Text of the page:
One of the finest novels we’ve read in a long time, Chris Cleave’s Little Bee is an unputdownable work of heartrending sadness.
What happens when the paths of two young black sisters, their pursuing bunch of crazed oil rebels and a young White tourist couple from UK collide on a Nigerian beach?
A lot, actually. Enough to fit 266 pages of a paperback!
Set in the idyllic suburbs of London and partly in the antipodean lawless corner of Nigeria, Little Bee is the moving story of our young eponymous Nigerian asylum-seeker in the UK and Sarah, an adulterous middle class woman working as a magazine editor in London.
The book has two narrators, the 16-year-old Black girl Little Bee and the 30-year-old White woman Sarah, each taking turns to talk to us in alternating chapters.
If the brief encounter of Sarah and Little Bee on the edges of an African jungle turns out to be unforgettable, the longer second meeting in the London suburb happens under no less trying circumstances.
Chris Cleave has woven such a fine portrait of both characters that it’s hard to say whose story is the more touching.
Is it Little Bee’s, whose placid life in the village is changed forever after oil is discovered in the area and soon after suffers the loss of her parents and sister Nkiruka (she was the kind of girl that could make a man forget his troubles) at the hands of the cruel oil rebels. The short passage of her sister Nkiruka’s violent end is very painful and haunting, a reminder of the recurring tragedies in parts of the world where violence is often the norm and peace an aberration.
Or is the more touching profile Sarah’s, whose life takes a turn for the worse after the ill-fated Nigerian vacation to save her crumbling marriage only ends up in a bloody disaster on the desolate beach.
Cleave is a fine storyteller, weaving magic with his vivid description of the circumstances of the two women and their surroundings.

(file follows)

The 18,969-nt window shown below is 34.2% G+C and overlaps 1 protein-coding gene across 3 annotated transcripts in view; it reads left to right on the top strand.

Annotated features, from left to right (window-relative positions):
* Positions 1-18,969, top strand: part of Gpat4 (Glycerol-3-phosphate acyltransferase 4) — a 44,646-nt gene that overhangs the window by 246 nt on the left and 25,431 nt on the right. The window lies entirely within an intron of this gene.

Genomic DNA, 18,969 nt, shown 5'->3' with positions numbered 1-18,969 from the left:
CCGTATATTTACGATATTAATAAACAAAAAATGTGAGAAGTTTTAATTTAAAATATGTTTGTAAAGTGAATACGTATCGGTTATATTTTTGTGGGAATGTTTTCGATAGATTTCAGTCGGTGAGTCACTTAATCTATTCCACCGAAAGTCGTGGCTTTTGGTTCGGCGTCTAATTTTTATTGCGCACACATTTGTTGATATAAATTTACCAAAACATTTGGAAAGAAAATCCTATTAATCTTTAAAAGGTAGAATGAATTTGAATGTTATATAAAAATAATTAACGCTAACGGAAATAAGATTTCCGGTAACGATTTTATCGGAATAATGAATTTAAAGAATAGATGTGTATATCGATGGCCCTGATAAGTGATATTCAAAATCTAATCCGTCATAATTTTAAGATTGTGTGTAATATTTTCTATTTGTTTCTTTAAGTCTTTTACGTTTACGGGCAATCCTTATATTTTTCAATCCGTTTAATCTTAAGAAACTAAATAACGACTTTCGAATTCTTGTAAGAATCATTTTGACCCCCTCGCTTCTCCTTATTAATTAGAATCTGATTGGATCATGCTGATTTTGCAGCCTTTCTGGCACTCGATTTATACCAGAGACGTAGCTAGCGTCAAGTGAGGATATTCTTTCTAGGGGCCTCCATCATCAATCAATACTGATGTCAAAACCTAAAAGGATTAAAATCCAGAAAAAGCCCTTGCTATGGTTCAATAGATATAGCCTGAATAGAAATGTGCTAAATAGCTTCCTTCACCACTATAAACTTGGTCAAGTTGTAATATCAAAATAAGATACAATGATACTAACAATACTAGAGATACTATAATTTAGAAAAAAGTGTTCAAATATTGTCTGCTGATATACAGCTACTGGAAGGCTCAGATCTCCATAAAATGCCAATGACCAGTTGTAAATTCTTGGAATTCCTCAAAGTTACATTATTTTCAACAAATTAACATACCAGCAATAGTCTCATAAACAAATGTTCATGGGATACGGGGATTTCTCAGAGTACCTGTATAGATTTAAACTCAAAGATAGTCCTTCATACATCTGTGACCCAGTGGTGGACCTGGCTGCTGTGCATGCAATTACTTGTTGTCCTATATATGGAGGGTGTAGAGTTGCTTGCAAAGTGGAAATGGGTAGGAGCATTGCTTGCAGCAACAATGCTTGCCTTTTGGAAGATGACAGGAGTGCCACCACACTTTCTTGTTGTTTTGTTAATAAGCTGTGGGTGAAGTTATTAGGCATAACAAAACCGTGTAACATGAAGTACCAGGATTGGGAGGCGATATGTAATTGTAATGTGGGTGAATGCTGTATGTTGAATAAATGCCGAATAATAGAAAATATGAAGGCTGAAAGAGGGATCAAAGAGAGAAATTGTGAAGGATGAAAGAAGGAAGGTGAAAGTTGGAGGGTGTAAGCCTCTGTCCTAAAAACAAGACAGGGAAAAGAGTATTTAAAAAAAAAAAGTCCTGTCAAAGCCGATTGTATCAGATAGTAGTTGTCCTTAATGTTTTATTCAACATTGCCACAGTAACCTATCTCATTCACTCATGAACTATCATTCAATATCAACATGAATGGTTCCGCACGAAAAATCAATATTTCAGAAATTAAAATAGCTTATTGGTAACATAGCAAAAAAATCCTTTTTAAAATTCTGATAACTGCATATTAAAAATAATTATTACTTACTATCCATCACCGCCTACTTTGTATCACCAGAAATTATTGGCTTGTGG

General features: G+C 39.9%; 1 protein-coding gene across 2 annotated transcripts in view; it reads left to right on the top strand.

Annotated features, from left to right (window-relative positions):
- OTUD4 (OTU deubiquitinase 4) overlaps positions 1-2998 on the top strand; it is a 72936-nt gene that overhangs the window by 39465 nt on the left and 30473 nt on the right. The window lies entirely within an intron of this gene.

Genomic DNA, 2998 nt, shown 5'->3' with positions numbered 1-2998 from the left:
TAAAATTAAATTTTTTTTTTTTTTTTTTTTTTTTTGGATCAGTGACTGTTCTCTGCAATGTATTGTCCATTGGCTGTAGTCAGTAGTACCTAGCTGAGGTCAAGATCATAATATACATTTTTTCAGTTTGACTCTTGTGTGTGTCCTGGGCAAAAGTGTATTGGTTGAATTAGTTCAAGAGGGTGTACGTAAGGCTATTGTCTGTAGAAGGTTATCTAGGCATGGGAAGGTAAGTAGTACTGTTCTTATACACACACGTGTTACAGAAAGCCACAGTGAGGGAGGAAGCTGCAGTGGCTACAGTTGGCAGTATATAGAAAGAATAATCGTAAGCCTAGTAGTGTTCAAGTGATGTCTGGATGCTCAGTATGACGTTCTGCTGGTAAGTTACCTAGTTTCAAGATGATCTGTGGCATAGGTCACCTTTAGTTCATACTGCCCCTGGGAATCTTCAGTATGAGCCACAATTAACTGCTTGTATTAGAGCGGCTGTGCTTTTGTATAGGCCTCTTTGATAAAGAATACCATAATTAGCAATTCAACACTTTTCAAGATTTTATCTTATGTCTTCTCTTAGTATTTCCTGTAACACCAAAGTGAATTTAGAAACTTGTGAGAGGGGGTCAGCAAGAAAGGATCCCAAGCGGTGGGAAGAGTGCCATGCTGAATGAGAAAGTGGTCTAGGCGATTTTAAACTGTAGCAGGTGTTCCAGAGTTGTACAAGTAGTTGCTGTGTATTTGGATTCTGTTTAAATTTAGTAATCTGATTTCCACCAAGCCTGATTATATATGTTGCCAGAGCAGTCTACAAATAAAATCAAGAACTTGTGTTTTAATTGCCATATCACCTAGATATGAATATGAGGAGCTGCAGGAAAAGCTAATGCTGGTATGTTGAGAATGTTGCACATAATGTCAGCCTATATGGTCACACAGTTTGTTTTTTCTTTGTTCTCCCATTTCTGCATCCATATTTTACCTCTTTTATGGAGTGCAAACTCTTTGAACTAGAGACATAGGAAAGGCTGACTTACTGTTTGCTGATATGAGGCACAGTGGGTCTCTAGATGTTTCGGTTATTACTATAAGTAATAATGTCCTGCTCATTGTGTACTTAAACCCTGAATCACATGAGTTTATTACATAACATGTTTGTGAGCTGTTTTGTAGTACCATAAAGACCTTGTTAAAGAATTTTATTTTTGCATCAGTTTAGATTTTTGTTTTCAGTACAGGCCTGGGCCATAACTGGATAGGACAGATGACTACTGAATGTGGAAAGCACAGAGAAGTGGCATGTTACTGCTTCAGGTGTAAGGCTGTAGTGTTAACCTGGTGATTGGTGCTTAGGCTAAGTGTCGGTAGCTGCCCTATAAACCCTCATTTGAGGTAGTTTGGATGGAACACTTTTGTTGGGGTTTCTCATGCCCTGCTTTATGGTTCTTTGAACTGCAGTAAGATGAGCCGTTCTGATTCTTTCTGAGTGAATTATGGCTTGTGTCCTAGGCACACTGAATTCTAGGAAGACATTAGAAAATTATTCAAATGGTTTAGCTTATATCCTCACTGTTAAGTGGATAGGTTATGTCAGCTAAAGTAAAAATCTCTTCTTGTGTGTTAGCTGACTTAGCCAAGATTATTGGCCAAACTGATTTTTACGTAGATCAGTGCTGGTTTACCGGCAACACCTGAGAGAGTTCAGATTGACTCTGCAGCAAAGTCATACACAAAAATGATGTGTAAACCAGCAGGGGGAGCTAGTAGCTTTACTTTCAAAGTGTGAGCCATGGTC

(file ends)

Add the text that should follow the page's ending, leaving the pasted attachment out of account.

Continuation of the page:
Here are a few nice paragraphs from the book to whet your appetite.
The following is the voice of Sarah:
I looked back at Andrew’s coffin and I thought about his face. I thought about it dead. How slowly he had died, over those last two years. How imperceptible it had been, that transition in his facial expression, from deadly serious to seriously dead. Already those two faces were blurring together for me. My husband alive and my husband dead–they now seemed only semidetached, as if under the coffin lid I would find the two of them fused like Siamese twins, eyes agape, looking to infinity in both directions. (P. 95)
Now, hear the voice of Little Bee:
Imagine how tired I would become, telling my story to the girls from back home. This is the real reason why no one tells us Africans anything. It is not because nobody has the time to sit down and explain the first world from first principles. Or maybe you would like to, but you can’t. Your culture has become sophisticated, like a computer, or a drug that you take for a headache. You can use it, but you cannot explain how it works. Certainly not to girls who stack up their firewood against the side of the house. (P.128)
The ending is sad and, to an extent, foreordained.
Of course, we wouldn’t expect any other conclusion in the dark continent.
It’s not in the destiny of Africans to experience happy endings.
If we have any cavils about the book, it’s the too mature voice of the 16-year-old Little Bee and the cheap quality binding that came apart before we could even complete reading this spellbinder (Amazon, it’s all your fault).
If you schmucks haven’t read the book or worse have no plans to read it, not to worry.
Tom Cruise’s ex, Nicole Kidman is making a movie based on the book. Apparently, she’ll play the role of Sarah.
Let’s see how faithful the movie is to the book.